The clothes we wear to exercise are some of the most common garments in need of repair. Whether it’s tearing them when you’re stretching that bit too far, being worn down from lots of washing or falling off your bike (like in this case). The synthetic, non-woven fabrics that they’re normally made of can be some of the trickier ones to mend but classic repair techniques can still work.
I used an old pair of sports leggings (after a lot of years wear had seen better days), cut some of the fabric off the bottom of them and made two patches for patching the hole in the knees of my favourite leggings. Patches made from old T-shirts and jersey underwear also works.
I hand stitched the patches onto the leggings first to hold them in place, placing one patch on each knee. Only the right leg had a hole in but I felt it would look better on this style of leggings to make each side match.
I then used the zig-zag stitch on the sewing machine to sew around all four edges. Working from the front in a matching thread, I incorporated the edge of the patch within the zig zag stitch as much as possible. Jersey doesn’t fray so if a bit is missed it isn’t too important.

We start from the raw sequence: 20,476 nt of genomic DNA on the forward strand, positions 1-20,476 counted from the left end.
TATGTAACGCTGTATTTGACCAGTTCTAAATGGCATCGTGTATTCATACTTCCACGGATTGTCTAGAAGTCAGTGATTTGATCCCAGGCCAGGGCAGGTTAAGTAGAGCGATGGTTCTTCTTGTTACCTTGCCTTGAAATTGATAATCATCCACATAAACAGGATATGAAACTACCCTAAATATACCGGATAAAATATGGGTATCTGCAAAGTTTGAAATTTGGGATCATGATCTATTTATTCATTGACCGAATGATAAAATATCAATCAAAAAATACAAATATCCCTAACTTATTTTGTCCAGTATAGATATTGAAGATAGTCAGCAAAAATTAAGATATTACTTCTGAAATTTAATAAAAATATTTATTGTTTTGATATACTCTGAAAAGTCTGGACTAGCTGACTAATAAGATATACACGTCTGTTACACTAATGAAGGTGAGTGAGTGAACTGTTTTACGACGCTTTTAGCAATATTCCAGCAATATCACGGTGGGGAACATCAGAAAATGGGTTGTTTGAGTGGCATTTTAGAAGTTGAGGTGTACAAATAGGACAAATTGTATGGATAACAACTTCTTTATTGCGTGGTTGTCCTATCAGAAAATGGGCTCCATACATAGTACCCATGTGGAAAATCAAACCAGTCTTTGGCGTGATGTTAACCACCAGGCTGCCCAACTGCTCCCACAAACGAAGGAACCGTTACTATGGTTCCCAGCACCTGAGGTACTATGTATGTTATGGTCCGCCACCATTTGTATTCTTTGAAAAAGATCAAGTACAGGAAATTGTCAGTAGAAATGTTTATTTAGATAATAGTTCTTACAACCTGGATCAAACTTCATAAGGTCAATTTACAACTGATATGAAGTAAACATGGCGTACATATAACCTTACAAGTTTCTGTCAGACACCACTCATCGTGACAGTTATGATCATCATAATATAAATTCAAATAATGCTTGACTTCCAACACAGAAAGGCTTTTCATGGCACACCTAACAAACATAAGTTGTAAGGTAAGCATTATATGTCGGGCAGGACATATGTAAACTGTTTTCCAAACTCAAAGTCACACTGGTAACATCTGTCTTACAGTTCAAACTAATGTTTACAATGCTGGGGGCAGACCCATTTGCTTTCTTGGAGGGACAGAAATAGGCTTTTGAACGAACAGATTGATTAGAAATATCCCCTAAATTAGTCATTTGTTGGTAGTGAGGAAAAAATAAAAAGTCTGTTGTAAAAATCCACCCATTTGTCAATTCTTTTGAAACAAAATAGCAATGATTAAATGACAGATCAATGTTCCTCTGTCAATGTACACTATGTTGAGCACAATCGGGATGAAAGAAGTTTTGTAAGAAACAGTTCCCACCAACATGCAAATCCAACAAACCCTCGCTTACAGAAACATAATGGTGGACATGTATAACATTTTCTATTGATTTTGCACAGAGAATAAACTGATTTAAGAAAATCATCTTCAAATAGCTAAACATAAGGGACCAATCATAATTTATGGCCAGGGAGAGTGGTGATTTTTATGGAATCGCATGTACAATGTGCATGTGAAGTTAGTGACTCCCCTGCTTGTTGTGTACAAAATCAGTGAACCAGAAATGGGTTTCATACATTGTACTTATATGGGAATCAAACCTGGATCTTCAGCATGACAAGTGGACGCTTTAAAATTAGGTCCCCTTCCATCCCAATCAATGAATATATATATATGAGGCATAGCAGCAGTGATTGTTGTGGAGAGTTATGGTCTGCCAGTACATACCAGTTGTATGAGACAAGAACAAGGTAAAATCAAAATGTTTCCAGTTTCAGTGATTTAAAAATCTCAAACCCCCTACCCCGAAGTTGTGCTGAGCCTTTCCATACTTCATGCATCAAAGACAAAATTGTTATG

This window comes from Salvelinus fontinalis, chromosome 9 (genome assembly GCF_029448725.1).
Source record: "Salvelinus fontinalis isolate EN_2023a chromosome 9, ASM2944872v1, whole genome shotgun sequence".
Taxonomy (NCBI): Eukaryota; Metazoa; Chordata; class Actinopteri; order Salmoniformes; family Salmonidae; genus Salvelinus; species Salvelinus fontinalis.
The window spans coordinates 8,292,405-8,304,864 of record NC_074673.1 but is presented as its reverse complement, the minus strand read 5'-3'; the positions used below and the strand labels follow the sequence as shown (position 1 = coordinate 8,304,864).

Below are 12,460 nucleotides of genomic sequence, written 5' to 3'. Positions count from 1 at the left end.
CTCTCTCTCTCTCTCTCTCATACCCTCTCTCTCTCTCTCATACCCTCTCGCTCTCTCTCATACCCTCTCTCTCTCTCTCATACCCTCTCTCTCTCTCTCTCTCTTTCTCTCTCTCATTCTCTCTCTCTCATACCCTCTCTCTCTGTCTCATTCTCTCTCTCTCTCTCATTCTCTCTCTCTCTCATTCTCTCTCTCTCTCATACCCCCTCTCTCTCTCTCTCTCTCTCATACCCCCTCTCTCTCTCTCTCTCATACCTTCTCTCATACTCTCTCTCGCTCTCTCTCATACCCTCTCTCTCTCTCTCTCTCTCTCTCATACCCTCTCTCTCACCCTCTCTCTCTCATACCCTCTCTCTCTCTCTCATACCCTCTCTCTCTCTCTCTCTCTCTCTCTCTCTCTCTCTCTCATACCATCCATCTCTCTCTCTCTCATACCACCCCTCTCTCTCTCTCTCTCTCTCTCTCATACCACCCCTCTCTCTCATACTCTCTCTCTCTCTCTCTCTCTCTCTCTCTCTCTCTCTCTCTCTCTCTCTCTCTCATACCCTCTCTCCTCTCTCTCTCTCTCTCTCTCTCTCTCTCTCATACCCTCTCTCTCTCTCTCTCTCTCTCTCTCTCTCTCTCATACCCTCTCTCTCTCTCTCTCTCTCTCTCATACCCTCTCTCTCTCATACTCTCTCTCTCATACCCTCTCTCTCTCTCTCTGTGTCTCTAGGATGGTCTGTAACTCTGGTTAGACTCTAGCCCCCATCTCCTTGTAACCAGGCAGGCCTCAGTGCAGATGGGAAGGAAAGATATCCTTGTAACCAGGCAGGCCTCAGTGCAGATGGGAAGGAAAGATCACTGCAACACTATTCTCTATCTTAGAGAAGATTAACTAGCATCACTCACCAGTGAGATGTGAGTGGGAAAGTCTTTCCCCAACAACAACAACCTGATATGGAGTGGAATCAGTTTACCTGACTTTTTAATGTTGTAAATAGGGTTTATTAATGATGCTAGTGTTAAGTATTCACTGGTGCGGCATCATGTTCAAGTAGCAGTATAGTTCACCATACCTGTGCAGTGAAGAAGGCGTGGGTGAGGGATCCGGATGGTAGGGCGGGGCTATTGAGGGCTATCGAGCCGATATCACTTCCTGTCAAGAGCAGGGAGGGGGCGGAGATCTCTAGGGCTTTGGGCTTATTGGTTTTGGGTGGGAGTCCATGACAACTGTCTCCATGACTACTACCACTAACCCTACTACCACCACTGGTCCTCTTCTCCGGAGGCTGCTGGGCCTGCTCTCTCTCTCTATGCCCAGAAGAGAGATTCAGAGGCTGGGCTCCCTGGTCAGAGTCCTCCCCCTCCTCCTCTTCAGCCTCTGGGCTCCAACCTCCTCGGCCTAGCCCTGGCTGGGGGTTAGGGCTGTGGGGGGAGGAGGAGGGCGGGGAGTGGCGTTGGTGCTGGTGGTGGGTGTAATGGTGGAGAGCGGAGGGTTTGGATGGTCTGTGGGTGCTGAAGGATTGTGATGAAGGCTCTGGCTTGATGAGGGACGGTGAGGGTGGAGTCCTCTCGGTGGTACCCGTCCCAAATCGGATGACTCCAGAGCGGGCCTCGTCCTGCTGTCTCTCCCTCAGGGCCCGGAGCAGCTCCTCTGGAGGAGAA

To sew in a square it is important to ‘pivot’ the needle. This is done by sewing along one edge of the square. Stop a few millimetres before reaching the end, place the needle in the fabric and lift up the presser foot. Turn the fabric 90 degrees. Put down the presser foot and continue along this line. Carry on using this technique until you reach where you started. Secure the stitch by a short reverse stitch.
I’ve already cycled, ran and done some yoga in the leggings since repairing them and the stitch has not come undone. Please get in touch if you have a sportswear query you would like some advice on repairing.
If you don’t have a sewing machine you could try to replicate the zig-zag stitch or try using an overstitch as explained in our video below.